Although a bit of a lose for me was that they'd changed my article about eating the steak so it no longer bared it's original tittle; Meat. It also didn't start with the line "If you like meat..."
Shame that, bit of colour eh.
any way I've not done the maths but i did give it a glance and I recon I'm owed at least like $30.
So that's a plus.

Monday, 4 January 2010

Sunday, 3 January 2010

The Game.

So I'm sat in the bar the other night and someone's talking about the clearly delusional nutcase who's taken over the lease on the bar over the way they'd watched him put a sign outside advertising "the game"
basically it's like who wants to be a millionaire but with yes/no answers to general knowledge questions.

Top prize is a Harley Davidson or the cash equivalent of 50,000,000 Riel (about $13,000)

So I'm up for entering. Even though just a week and a half ago this quiz master geezer told me that I must be mentally handicapped because I believe that AIDS exists.
he's giving it "It's all a conspiracy, why won't you listen to me?"

Anyway he's apparently doing this to promote his bar.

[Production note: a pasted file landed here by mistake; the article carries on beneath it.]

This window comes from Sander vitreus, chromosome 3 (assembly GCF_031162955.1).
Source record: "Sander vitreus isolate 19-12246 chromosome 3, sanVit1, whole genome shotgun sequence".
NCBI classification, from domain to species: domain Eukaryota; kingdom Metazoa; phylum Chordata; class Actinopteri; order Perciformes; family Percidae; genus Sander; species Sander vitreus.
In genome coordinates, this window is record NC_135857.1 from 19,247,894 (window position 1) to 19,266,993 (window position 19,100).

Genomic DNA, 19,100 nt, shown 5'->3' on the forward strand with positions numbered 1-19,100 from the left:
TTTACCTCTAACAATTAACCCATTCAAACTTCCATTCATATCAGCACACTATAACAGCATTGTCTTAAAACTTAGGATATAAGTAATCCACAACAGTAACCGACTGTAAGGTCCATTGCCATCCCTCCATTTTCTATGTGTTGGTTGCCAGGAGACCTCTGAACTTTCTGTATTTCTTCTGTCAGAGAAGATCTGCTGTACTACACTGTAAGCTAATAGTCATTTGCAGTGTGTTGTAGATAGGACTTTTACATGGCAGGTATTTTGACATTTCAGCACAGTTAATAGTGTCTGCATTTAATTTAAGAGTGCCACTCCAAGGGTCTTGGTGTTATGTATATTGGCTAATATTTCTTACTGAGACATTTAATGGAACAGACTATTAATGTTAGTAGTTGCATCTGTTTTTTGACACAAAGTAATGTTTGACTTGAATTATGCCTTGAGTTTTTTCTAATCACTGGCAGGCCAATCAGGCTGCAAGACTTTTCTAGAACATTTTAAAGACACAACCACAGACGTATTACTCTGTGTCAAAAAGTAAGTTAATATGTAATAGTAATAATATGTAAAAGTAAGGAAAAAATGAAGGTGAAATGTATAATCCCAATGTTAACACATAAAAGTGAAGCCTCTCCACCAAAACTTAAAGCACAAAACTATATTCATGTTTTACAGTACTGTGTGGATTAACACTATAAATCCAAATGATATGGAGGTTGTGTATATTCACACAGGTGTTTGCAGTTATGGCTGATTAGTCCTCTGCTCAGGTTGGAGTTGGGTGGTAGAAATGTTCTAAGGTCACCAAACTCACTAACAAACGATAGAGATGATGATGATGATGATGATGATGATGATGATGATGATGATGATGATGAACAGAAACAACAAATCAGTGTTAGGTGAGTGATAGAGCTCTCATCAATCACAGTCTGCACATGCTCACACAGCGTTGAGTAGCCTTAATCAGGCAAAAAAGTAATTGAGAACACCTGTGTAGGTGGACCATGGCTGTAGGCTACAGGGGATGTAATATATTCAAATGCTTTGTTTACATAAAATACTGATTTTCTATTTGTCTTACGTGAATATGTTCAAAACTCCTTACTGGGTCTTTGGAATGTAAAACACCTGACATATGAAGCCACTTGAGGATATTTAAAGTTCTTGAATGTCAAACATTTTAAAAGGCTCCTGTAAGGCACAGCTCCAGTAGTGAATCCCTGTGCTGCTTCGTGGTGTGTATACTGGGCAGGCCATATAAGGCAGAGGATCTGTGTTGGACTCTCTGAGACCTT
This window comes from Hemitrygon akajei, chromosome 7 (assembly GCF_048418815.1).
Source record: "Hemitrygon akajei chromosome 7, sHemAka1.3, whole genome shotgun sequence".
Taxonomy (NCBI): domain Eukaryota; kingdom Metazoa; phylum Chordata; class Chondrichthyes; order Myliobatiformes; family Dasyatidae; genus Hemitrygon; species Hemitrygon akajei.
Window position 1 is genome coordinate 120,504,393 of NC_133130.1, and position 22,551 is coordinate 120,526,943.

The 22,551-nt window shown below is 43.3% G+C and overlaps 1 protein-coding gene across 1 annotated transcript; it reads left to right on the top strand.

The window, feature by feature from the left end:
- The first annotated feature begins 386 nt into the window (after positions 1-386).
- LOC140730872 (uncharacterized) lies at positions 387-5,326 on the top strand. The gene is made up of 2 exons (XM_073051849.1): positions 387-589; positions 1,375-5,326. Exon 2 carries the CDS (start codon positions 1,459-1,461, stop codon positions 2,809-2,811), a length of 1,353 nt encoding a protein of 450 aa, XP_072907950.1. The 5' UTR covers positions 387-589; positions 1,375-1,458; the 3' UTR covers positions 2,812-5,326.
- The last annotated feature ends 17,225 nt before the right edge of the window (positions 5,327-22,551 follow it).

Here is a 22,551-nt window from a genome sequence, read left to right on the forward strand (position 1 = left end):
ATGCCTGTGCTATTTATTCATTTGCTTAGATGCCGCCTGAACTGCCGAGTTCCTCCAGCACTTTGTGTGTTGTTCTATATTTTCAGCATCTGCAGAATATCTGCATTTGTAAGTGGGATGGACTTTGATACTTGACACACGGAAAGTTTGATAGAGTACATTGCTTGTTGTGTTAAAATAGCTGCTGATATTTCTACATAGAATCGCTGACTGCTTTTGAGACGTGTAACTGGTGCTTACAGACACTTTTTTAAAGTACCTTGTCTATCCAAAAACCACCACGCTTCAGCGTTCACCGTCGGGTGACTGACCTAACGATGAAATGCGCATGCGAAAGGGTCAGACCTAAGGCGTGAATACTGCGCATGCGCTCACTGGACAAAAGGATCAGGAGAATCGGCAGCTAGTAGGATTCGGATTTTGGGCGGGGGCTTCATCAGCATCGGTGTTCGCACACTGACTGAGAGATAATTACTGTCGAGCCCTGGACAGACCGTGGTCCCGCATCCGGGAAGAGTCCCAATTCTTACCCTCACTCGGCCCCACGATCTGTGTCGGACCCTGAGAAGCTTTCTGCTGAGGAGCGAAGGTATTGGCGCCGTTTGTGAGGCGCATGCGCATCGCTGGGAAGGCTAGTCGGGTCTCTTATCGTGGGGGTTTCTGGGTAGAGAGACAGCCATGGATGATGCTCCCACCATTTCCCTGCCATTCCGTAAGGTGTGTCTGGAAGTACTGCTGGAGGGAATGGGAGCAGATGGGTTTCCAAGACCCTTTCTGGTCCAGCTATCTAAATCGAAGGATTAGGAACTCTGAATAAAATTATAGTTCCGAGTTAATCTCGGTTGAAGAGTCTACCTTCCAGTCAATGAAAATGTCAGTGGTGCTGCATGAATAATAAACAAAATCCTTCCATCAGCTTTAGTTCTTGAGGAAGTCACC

(He was going on about putting up a big thing about it on something called Khmer 444.
Now I googled Khmer 444 and what actually came up was a thing called Khmer 440 Forum. I figured this must be the one but when I tried to visit the website a warning popped up saying that this website may damage my computer so I haven't seen it eh.)

Oh and as special U.S.P for this game he also painted his Nigerian barman white with what was apparently gloss paint.

The sign outside says that the game will go on every night till somebody wins the top prize or until the 6th Jan (last day of Christmas).
The game must be played by exactly 12 people at least on of which must be a Khmer translator.
Oh yeah and while the game is going on everybody else other that the 12 playing must leave the bar because the gamesmaster doesn't like being interrupted.

So by half 8 he had arrived and was ready to begin. Unfortunately 14 people where sat down wanting to play. He had also forgotten one of his bells and after a 25 minute dictatorial rant at all staff and would be participants he stormed off to collect his forgotten bell.